I don’t think this is right. Why do I have to show that there is a link between trhe celebration and an endorsement of the truth of the religion? All I have to do is show that Christmas is in fact a Christian hioliday, which I think I have done, who cares if you endorse the religion? All the Catholic church cares about is the number of people who celebrate their holiday….

    Richard,

    Who is harmed? That’s a good question…I wasn’t arguing that anyone is harmed, but I do think that someone benefits, and that is the Catholic church. It doesn’t seem to me to matter what YOU think about the holiday, if you participate in it you are participating in a religious event, what is the argument against this supposed to be? That you don’t think of it that way? That just seems incredibly naive to me…all of the evidence (except the way you feel about it) points the other way…

  11. How does the church benefit? You haven’t explained how merely externalist meanings could have any moral/welfare significance. I can see how the church might benefit from people intentionally engaging in religious celebrations — such actions might promote further social support for the church. But this all depends on internal meanings, and how people think about the church. It’s just completely mysterious to me how a secular celebration of Christmas is going to benefit the church as an institution in any way at all! (Hence my earlier comment about hidden meanings vs. public relations.)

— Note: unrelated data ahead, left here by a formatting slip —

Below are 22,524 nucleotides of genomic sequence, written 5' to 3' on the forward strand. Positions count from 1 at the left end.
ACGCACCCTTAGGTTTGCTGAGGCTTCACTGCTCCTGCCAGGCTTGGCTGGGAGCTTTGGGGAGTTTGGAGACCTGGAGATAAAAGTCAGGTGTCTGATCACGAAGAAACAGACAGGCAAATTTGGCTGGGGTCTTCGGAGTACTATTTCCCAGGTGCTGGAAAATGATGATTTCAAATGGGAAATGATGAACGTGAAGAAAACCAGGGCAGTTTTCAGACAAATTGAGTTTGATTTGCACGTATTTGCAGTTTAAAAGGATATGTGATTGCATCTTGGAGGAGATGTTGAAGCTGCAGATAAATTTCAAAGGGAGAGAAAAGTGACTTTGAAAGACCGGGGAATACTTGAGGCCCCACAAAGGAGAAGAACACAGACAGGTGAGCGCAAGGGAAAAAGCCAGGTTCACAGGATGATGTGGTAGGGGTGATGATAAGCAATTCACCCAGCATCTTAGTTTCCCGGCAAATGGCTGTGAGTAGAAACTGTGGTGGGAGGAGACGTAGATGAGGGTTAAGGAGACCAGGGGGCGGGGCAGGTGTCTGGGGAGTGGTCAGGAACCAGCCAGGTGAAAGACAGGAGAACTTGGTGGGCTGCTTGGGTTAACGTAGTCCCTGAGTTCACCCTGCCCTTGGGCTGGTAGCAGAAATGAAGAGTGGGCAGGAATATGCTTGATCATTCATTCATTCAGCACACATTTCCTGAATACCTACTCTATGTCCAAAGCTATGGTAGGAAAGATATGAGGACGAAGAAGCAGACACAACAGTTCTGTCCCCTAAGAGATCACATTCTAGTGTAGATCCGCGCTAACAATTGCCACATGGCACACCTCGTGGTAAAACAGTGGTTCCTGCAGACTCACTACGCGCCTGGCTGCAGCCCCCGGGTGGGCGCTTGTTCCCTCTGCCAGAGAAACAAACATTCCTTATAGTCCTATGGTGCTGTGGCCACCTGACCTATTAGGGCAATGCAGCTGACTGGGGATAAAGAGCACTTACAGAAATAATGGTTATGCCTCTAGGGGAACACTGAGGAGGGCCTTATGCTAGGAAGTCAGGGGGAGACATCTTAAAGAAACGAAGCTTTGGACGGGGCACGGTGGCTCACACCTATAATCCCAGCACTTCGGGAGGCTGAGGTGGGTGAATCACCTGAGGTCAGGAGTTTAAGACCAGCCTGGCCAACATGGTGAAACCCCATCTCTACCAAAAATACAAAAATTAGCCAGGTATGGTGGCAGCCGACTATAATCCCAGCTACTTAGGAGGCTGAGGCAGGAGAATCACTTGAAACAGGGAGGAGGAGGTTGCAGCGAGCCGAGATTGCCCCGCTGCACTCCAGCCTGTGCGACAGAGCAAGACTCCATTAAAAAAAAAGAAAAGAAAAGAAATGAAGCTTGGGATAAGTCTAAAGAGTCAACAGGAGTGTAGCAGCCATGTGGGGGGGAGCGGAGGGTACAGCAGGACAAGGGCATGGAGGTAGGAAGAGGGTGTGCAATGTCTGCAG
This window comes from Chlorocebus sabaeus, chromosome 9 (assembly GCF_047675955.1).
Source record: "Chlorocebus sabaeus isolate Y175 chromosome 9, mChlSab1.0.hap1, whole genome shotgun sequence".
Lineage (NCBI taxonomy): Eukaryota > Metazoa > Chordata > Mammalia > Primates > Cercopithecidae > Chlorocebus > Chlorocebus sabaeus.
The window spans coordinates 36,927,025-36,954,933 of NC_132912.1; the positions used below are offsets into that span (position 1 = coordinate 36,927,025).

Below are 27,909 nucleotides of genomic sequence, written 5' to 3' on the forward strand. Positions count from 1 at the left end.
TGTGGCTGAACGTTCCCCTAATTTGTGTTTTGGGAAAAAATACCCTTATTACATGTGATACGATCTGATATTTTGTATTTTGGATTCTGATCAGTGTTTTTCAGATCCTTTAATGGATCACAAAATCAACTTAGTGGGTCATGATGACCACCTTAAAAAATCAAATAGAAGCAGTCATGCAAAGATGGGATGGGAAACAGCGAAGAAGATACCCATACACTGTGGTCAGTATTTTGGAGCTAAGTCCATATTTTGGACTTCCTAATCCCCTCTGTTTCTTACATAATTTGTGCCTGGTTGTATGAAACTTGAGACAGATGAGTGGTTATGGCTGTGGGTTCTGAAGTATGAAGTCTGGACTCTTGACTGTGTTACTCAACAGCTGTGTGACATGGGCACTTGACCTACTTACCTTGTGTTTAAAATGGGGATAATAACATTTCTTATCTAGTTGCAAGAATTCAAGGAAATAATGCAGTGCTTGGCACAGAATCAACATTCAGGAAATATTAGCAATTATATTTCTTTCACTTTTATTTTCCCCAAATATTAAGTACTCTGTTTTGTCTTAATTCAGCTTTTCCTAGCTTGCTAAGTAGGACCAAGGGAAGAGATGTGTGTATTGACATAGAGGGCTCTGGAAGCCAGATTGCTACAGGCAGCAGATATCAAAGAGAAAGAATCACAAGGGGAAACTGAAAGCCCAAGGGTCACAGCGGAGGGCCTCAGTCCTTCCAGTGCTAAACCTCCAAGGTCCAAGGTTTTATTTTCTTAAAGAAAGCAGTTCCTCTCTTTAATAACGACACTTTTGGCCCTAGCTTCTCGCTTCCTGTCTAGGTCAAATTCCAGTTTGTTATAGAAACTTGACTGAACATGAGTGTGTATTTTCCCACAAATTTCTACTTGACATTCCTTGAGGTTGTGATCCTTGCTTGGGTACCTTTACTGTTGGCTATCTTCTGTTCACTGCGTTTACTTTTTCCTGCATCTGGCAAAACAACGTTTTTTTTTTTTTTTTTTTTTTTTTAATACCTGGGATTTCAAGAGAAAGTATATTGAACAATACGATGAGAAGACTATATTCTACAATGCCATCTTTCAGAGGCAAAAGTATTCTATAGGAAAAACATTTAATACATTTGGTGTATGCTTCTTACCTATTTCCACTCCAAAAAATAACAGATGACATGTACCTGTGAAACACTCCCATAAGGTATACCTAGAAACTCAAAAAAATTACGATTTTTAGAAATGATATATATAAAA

12. I don’t know where I stand on your point about how Christmas is still a religious holiday despite the secular festivities. I give everyone gifts regardless of religion (or lack thereof) but only say “Happy Christmas” to my Christian mates. I have a tree because I think it is pretty. I sing at several churches and shows (all singing Christian material, ie, Handel’s Messiah). I do these things regardless of the fact that I am agnostic (though my parents were Islamic and Lutheran and I went to several schools run by Anglicans). So, therein lies my non-commital. However, by the virtue of me saying “Happy Christmas” to only my Christian mates, I do suppose I am admitting de facto that there is religious signifance to the date.

    As for the “Family Day,” – why do you need a specified day to give people gifts? Just give them things when you feel like it and hope that they feel the same (if your intent is reciprocation). Gifts, I believe, are to be given as tokens of affection. If you need a day to spend with your family, just do it whenever you miss them. Hallmark has enough rubbish to sell; don’t give them another day on which they can cash in. As for me, I like trees and holly and Christmas carols. Since I’d seem made to have a tree up in my house randomly, I do think I shall stick to celebrating Christmas.